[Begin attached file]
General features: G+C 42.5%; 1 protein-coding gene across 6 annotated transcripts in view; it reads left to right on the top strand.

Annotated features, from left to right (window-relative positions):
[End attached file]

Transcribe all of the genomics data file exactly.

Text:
General features: G+C 42.5%; 1 protein-coding gene across 6 annotated transcripts in view; it reads left to right on the top strand.

Annotated features, from left to right (window-relative positions):